The small chorus, which comments and adds atmosphere, represents almost invisible spirits, dressed as they are in head-to-toe white. Maybe they are the ghosts of those climbers claimed by the mountain, or the spirit of the mountain itself. Whatever they are, they are very effective and excellently trained by chorus master Alexander Rom.
Stage director Leonard Foglia is to be praised for all of these sharply drawn characterizations. He also does a fine job of disbursing everyone across the vast expanse of boxes that make up the set.
There isn’t nearly as much to say about La Wally. The opera only has one claim to fame, but it is a doozy: the meltingly beautiful aria "Ebben? Ne andrò lontana" (“Alright? I’ll go far away”). Every soprano worthy of the term has recorded it, because it is very lovely but also because it is a great show piece for a singer with glorious floating pianissimo high notes.
The famous aria, which is in the first act in the score, is added in here as a prelude for two reasons. One is that we want to hear it and our disappointment would be great if it was missing. The other use for it here is to explain who this woman is and why is she alone in the mountains of the Alps.
Soprano Mary Elizabeth Williams is wonderful as La Wally. Her voice is huge; awesome in its size. In fact, it is so much bigger than either of the other two singers on stage, who also have substantial instruments, that she sounds like she is wearing a body microphone and the others are not. (She isn’t.)
It is also a voice of great beauty. She is able to spin out fabulous high floating pianissimo lines as well as stentorian high notes.
Rodrigo Garciarroyo has a fine spinto tenor voice and it is not his fault that it pales next to Williams’ trumpet in their extended duet. Jenifer Chung is convincing as a male in the part of La Wally’s only loyal friend, Walter.
Robert Brill’s set trades Everest’s boxes for three huge two-dimensional triangles that represent the Alps. Hidden staircases allow La Wally to get above stage level, but it looks unrealistic to the audience to see her walking upwards behind the slope. Maybe that is the point.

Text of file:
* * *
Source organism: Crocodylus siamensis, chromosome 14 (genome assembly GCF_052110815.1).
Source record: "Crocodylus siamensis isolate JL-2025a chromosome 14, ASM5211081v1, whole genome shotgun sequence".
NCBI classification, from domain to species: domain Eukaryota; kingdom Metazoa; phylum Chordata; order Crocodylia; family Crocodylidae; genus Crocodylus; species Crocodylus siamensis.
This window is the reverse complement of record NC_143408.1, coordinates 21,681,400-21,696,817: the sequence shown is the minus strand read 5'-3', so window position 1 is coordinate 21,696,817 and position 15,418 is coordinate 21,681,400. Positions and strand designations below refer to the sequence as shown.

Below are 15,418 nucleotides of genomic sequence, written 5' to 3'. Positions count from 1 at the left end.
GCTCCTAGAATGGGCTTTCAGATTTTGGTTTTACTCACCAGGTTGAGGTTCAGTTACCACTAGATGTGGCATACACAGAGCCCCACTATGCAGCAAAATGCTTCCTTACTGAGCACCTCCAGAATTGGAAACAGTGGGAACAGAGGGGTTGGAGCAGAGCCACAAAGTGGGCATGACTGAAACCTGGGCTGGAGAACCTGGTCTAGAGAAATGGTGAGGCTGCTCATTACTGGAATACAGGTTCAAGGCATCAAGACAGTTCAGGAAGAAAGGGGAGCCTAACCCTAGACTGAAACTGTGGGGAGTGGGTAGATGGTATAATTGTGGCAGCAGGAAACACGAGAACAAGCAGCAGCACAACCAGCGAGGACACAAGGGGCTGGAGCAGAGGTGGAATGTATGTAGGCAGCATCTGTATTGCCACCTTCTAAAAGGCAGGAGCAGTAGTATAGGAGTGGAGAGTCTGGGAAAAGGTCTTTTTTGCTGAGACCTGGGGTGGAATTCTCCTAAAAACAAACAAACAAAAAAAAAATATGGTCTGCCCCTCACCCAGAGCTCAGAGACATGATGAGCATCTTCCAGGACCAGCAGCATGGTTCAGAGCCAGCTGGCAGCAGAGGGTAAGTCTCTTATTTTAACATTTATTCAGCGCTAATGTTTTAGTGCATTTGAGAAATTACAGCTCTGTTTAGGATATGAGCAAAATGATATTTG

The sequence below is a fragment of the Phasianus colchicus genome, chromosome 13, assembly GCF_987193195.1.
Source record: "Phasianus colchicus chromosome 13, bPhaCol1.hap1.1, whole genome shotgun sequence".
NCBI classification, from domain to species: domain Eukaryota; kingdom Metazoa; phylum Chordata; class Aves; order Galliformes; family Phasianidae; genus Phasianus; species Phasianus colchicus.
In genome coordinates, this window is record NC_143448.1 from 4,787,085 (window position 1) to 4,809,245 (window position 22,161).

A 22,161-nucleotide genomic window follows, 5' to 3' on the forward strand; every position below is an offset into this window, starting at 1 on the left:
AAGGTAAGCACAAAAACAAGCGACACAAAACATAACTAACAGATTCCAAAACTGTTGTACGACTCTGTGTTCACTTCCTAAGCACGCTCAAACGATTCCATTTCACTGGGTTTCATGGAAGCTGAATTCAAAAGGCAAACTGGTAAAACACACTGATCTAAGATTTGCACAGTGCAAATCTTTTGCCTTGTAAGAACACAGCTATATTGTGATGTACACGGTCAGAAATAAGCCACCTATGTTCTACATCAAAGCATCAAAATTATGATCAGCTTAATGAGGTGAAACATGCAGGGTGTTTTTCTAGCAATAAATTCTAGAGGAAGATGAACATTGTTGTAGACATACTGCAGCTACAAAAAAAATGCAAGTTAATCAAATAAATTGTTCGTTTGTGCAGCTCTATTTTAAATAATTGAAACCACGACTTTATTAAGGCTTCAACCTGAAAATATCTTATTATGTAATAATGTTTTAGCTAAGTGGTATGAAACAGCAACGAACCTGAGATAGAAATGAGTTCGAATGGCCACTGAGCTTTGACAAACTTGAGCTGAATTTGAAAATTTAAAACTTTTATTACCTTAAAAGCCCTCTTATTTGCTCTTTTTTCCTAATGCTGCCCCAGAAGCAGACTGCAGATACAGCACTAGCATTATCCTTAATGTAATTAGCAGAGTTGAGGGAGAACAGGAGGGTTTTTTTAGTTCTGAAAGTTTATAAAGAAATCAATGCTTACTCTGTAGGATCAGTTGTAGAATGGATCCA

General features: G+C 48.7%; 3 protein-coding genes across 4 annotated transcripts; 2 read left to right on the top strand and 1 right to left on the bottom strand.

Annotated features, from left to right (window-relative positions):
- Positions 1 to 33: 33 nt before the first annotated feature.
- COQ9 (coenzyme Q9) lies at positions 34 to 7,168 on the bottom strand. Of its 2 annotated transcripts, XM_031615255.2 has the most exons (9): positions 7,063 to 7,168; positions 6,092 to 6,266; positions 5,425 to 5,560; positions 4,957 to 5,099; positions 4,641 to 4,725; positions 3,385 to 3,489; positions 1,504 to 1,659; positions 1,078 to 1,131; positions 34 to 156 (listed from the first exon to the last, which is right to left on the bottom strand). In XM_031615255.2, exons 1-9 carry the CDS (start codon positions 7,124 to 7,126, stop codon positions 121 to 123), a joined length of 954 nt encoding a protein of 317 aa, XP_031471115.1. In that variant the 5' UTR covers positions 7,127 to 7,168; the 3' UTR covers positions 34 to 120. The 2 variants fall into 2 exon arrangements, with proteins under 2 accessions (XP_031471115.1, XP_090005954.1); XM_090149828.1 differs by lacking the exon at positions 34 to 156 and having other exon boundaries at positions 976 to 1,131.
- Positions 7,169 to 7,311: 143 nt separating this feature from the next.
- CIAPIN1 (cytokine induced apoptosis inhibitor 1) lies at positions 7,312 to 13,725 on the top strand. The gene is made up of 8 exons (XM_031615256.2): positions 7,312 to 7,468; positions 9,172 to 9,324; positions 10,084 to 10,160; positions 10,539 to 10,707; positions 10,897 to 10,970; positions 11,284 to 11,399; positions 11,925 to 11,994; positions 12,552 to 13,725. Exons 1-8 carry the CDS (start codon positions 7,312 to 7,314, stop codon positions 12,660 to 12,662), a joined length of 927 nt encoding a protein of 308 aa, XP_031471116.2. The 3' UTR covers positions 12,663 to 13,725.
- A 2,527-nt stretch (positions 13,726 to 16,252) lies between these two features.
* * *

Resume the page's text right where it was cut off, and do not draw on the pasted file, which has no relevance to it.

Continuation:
The avalanche is created by another of McCarthy’s magical projections. It is shown on a gossamer curtain that falls away and is a very effect piece of stage business. The difficulty of producing an avalanche on stage is one of the reasons the opera is not performed all than often. This is a very creative solution to that problem.
Since this act is basically just one extended duet, there is little for the highly creative director Candace Evans to do. However, she manages to keep us riveted on the two singers, using minimal movements, by directing all the passion into the vocal performances and facial acting. That said, her clever and subtle staging prevents the scene from becoming static.
Costumer David C. Woollard does a fine job with Giuseppe, but inexplicably dresses La Wally in what appears to be a satin nightie with a frilly dressing gown from Victoria’s Secret. Not what the tomboyish La Wally would wear when going out to live in the Alps forever.
Conductor Anthony Barrese didn’t have the complex score that was handed to Paiement with Everest, but verismo opera has its own difficulties, mostly in the constant use of rubato. While there were some ragged entrances, he did a fine job with the other elements. He was on top of the text, breathed with the singers and achieved a decent balance between the pit and the stage.
Some final thoughts: Everest now belongs to the opera world and this judgment, along with all of the others, will soon be irrelevant (if it isn’t already). Overhearing comments when leaving the Winspear, you could tell that many were impressed and profoundly moved (including this writer) while some others found the new opera a bit obtuse and a hair too long.
Further, this TDO effort is such a unified production that it is difficult to predict how it will fare in other hands, on different sets and with less accomplished singers, conductors and stage directors. Whatever the fate of Everest in the future, which I predict will be successful, here, and in this production, it is a triumph and we are fortunate to have been able to experience it.
Reviewing a world premiere is always a risky affair. Usually, for unfathomable reasons, critics are barred from rehearsals and given scant access to what we will eventually have to write about on one hearing. You would think that composers would want us to hear it a number of times before making such an important judgment. Alas, such is not the case. Perhaps this is why musical history is replete with critical faux pas and now amusing misjudgments.
My favorite is: “La Boheme…will leave no great trace upon the history of our lyric theater.”
This pronouncement comes from the very well known critic Carlo Baraezio. What? Never heard of him? Me neither. But Boheme? You’ve probably heard of that.